Comparison of revision rates following endoscopically versus nonendoscopically placed ventricular shunt catheters.

Journal Article (Journal Article)

BACKGROUND: Endoscopic placement of ventriculoperitoneal (VP) shunt catheters in pediatric patients has been increasingly used in an attempt to minimize the unacceptably high rates of revision. Although this procedure carries an increased expense, there is currently no evidence to support an improved long-term outcome. This paper compares the rates of revision following ventricular catheter placement for shunted hydrocephalus with and without the use of endoscopy. METHODS: We retrospectively reviewed the records of all pediatric patients who had undergone shunt placement for hydrocephalus between April 1992 and February 1998. All shunts placed before March 1995 were performed without the endoscope; all subsequent shunts were placed endoscopically. The independent effect of endoscopic versus nonendoscopic shunt placement on subsequent shunt failure was analyzed via multivariate proportional hazards regression model. Multiple logistic regression analyses were used to determine the independent effect of endoscopic placement on subsequent etiology of failure (infection, proximal obstruction, distal malfunction) in the 511 failing shunts. RESULTS: There were 447 pediatric patients who underwent a total of 965 shunt placements or revisions. Six hundred and five (63%) catheters were placed with the use of the endoscope. Three hundred and sixty (37.3%) were placed without the use of the endoscope. Neuroendoscopy did not independently affect the risk of subsequent shunt failure [Hazard Ratio (95% Confidence Interval) = 1.08 (0.84-1.41)]. Endoscopic placement independently decreased the odds [Odds Ratio (95% Confidence Interval) = 0.56 (0.32-0.93)] of proximal obstruction, increased the odds of distal malfunction [1.52 (1.02-2.72)], and was not associated with infection [1.42 (0.78-2.61)]. CONCLUSIONS: Endoscopic assisted ventricular catheter placement decreased the odds of proximal obstruction but failed to improve overall shunt survival in this 6 year experience.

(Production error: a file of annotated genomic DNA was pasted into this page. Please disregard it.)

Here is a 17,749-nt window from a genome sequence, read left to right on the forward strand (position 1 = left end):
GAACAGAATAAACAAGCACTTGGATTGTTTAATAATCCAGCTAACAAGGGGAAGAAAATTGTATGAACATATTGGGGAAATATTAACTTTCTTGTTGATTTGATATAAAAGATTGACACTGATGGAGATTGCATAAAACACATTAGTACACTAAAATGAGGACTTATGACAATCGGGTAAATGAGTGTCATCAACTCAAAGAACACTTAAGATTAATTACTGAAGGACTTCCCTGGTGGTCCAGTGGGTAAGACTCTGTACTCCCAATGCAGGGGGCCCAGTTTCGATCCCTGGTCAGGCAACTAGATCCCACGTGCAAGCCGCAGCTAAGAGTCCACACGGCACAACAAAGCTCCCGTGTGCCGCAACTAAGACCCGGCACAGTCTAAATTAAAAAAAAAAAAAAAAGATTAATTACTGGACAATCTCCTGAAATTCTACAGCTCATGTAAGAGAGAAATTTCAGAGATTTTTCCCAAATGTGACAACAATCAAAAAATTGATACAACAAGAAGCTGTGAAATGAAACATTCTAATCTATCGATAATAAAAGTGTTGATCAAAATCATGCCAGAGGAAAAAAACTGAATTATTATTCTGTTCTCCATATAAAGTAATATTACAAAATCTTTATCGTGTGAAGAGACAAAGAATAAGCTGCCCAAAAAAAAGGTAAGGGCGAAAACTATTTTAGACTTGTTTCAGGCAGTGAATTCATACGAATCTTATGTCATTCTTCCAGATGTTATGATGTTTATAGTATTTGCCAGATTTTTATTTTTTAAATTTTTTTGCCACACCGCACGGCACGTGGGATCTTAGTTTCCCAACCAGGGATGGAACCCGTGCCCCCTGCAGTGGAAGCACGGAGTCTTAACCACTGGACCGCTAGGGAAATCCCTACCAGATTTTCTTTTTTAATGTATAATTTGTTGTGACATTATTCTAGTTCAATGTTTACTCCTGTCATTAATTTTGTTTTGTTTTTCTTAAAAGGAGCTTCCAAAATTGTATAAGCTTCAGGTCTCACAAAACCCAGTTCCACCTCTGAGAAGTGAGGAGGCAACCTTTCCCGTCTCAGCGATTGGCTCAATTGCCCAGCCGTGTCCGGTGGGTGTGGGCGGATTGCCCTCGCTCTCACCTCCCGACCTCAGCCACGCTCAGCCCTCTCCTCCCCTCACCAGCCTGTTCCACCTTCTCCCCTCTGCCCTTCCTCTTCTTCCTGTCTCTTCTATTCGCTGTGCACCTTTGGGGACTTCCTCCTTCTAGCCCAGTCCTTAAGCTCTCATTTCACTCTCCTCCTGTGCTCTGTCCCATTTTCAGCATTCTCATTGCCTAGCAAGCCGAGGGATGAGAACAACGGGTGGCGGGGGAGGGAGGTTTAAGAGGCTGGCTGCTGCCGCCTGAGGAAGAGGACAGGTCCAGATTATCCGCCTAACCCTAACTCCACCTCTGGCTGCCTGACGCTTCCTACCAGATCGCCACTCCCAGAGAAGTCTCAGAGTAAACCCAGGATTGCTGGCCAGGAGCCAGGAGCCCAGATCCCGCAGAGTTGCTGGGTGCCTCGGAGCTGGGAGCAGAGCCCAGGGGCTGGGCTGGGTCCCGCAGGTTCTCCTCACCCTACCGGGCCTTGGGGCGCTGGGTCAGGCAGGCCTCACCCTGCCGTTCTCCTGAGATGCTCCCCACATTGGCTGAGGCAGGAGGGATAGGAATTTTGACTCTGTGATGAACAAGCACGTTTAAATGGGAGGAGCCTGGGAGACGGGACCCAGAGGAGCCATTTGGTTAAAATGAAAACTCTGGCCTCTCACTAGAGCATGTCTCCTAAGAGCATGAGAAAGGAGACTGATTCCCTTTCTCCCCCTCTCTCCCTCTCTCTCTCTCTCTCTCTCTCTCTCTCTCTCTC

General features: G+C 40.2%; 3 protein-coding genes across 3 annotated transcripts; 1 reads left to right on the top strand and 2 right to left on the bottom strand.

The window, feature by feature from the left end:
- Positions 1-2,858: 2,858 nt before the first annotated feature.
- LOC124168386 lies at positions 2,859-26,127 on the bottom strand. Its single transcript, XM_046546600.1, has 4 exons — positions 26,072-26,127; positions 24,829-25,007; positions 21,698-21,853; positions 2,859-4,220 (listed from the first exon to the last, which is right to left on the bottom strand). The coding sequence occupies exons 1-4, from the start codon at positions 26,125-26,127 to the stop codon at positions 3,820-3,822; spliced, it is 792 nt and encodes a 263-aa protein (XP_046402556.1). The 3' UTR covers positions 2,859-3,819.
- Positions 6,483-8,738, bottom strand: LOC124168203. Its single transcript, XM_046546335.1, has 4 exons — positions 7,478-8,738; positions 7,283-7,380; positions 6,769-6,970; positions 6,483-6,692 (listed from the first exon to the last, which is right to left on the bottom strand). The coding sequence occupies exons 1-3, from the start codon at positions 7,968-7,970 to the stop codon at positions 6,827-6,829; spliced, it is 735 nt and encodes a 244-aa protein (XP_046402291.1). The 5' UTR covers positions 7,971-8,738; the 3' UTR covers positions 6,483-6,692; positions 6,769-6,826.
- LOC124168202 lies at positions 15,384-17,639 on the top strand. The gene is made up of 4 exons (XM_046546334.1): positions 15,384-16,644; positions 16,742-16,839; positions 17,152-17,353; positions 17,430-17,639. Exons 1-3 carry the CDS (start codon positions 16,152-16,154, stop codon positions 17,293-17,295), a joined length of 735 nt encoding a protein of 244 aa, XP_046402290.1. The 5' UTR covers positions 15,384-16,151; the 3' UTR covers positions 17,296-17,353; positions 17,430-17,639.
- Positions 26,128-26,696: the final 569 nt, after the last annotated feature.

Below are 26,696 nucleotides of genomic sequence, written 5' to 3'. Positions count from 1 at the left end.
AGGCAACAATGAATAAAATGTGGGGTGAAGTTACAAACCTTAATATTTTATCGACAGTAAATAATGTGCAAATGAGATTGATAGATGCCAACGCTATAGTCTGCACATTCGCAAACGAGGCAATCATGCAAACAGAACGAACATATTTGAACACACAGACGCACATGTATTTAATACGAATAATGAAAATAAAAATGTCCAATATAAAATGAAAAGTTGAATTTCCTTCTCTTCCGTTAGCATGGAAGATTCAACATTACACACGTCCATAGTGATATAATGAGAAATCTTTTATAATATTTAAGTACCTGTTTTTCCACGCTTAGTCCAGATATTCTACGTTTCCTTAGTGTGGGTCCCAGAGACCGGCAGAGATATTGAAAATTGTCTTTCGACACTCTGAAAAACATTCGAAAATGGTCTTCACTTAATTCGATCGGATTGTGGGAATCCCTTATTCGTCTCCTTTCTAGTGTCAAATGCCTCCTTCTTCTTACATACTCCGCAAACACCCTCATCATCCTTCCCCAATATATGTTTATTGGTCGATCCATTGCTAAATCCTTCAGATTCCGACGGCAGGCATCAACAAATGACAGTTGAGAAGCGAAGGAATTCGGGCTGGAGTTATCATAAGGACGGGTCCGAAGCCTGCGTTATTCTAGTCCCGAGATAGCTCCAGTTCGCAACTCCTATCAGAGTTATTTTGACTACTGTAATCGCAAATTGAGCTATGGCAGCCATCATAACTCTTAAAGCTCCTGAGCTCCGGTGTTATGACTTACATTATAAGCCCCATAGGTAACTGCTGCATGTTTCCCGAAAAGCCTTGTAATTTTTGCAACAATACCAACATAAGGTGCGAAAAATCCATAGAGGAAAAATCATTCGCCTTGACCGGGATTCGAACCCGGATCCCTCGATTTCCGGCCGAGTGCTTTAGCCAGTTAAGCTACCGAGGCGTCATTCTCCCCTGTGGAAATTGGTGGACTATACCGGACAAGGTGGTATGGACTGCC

Full Text

Duke Authors

Cited Authors

  • Villavicencio, AT; Leveque, J-C; McGirt, MJ; Hopkins, JS; Fuchs, HE; George, TM

Published Date

  • May 2003

Published In

Volume / Issue

  • 59 / 5

Start / End Page

  • 375 - 379

PubMed ID

  • 12765808

International Standard Serial Number (ISSN)

  • 0090-3019

Digital Object Identifier (DOI)

  • 10.1016/s0090-3019(03)00070-3


  • eng

Conference Location

  • United States